Of course, better policing at sea does not solve socio-economic challenges on land who contribute to piracy. tackle Corruption, poverty and environmental degradation across West Africa, but particularly in the Niger Delta, remains essential to reducing the demand for maritime piracy and other types of crimes at sea. But to address these broader challenges, experts point out, will also require the assistance of the international community.

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Brandon Prins (@bcprins) is a professor of political science and a researcher in global security at the Howard Baker Center for Public Policy at the University of Tennessee in Knoxville. He is the co-author of “Pirate Lands” (Oxford University Press, 2021). Funding for this project was provided by the US Department of Defense, Office of Naval Research, through the Minerva Initiative, award #N00014-21-1-2030.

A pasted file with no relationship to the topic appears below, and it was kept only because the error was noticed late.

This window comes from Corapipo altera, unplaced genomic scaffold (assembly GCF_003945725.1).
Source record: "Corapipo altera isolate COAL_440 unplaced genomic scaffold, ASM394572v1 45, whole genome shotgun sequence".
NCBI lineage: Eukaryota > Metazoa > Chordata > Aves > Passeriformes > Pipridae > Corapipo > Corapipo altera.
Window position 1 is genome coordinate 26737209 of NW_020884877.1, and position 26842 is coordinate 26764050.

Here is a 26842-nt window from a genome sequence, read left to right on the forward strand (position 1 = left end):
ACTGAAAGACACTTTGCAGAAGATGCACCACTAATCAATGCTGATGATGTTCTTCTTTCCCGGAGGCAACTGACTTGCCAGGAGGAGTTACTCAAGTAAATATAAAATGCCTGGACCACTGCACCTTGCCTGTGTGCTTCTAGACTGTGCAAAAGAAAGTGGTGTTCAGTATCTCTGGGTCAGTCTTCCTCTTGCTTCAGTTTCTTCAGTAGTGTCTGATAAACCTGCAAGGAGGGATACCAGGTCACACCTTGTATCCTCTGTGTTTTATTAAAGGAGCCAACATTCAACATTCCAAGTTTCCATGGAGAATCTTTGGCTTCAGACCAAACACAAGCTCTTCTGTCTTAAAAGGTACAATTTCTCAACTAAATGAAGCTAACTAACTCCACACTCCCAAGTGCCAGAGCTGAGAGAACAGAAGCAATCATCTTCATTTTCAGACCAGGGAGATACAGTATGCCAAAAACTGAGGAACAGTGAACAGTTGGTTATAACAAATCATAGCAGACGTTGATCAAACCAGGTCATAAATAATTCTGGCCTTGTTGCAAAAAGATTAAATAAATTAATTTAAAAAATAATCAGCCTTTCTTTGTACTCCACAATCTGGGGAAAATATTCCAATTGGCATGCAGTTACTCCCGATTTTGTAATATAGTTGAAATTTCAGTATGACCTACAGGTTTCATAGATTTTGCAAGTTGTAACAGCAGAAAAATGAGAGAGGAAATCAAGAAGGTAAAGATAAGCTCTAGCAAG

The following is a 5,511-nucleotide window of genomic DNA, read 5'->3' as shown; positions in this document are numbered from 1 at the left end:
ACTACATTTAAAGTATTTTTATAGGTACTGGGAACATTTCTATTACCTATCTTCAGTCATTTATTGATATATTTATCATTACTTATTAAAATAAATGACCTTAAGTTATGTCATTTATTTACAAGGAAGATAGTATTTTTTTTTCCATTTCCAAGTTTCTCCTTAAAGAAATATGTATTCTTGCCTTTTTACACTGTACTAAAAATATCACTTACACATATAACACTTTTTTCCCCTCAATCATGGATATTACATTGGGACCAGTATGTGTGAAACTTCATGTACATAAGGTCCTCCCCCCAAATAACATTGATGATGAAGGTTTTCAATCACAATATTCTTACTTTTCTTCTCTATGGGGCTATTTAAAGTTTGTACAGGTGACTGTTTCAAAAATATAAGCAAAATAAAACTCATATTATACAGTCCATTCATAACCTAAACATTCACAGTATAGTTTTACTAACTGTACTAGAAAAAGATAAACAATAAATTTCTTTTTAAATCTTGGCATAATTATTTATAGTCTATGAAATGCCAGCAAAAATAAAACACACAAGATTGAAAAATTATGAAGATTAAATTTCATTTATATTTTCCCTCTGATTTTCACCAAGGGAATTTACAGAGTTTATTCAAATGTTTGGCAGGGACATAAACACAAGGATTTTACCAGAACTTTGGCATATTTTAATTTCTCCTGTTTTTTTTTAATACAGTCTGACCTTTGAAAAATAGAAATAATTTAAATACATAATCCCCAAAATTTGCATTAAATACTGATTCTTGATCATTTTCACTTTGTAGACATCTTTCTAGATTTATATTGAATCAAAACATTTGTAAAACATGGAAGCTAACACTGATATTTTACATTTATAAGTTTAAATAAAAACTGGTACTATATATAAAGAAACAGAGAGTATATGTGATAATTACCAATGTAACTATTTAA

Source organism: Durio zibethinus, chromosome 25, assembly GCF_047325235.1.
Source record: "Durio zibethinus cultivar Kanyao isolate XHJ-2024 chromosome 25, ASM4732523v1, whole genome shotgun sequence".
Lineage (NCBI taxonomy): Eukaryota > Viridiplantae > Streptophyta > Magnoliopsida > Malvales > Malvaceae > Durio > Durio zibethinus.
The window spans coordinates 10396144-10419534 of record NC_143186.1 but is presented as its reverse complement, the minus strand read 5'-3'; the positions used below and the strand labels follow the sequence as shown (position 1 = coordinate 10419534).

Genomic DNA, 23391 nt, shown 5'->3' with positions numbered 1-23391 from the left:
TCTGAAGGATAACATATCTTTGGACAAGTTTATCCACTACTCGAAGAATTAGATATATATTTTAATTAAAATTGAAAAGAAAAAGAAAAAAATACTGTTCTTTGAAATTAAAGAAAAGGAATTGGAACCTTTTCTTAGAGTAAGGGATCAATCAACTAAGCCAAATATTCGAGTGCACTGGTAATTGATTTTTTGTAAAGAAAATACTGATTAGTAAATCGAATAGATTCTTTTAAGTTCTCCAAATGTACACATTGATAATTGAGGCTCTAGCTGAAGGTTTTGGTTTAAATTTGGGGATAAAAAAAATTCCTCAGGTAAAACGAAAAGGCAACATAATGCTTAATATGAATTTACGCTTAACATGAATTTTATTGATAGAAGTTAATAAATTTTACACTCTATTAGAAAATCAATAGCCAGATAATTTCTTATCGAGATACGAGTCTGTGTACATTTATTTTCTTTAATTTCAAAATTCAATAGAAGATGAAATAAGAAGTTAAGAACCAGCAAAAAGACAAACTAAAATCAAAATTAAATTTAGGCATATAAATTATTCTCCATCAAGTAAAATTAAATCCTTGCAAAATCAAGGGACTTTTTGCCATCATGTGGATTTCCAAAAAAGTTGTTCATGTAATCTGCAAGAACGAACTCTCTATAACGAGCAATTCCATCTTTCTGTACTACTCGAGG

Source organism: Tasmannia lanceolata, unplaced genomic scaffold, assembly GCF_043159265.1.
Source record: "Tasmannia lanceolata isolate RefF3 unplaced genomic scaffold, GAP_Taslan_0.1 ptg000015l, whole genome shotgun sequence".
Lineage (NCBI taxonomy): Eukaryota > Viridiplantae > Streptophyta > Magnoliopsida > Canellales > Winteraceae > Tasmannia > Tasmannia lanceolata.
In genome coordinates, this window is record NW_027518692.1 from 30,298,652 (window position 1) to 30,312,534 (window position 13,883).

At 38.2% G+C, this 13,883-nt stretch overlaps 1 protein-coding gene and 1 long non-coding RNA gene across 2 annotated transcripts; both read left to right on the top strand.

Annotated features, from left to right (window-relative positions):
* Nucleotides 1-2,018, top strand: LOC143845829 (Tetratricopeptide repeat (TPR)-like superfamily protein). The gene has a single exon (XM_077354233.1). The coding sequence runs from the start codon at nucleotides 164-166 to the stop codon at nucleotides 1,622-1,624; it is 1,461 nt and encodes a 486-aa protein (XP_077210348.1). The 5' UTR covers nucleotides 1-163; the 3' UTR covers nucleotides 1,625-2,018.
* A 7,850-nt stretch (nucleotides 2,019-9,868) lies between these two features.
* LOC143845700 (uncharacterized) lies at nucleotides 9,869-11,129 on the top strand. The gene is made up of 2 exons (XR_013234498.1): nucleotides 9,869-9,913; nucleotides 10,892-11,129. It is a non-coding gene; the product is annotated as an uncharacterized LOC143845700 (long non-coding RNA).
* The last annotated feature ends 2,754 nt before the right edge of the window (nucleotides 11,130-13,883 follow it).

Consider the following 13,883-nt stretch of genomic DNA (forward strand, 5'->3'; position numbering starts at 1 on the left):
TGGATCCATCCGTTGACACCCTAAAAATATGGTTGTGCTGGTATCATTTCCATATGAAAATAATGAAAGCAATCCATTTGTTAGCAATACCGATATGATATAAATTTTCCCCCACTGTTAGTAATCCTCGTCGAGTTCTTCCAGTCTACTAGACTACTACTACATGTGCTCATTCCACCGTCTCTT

Aaron Gold is a Visiting Assistant Professor in the Department of Politics at Sewanee: The University of the South.

Anup Phayal is an assistant professor in the Department of Public and International Affairs at the University of North Carolina at Wilmington.

Simon Rotzer is a doctoral student in the Department of Political Science at the University of Tennessee at Knoxville.

Curie Maharani is a faculty member of the Department of International Relations at Bina Nusantara University in Indonesia and a researcher at CSIS-DMRU.

Sayed Riyadi is Executive Director of the Center for Southeast Asian Studies and Border Management at the Raja Ali Haji Maritime University in Indonesia.

Kayla Marie Reno is an undergraduate student in the Department of Political Science at the University of Tennessee at Knoxville.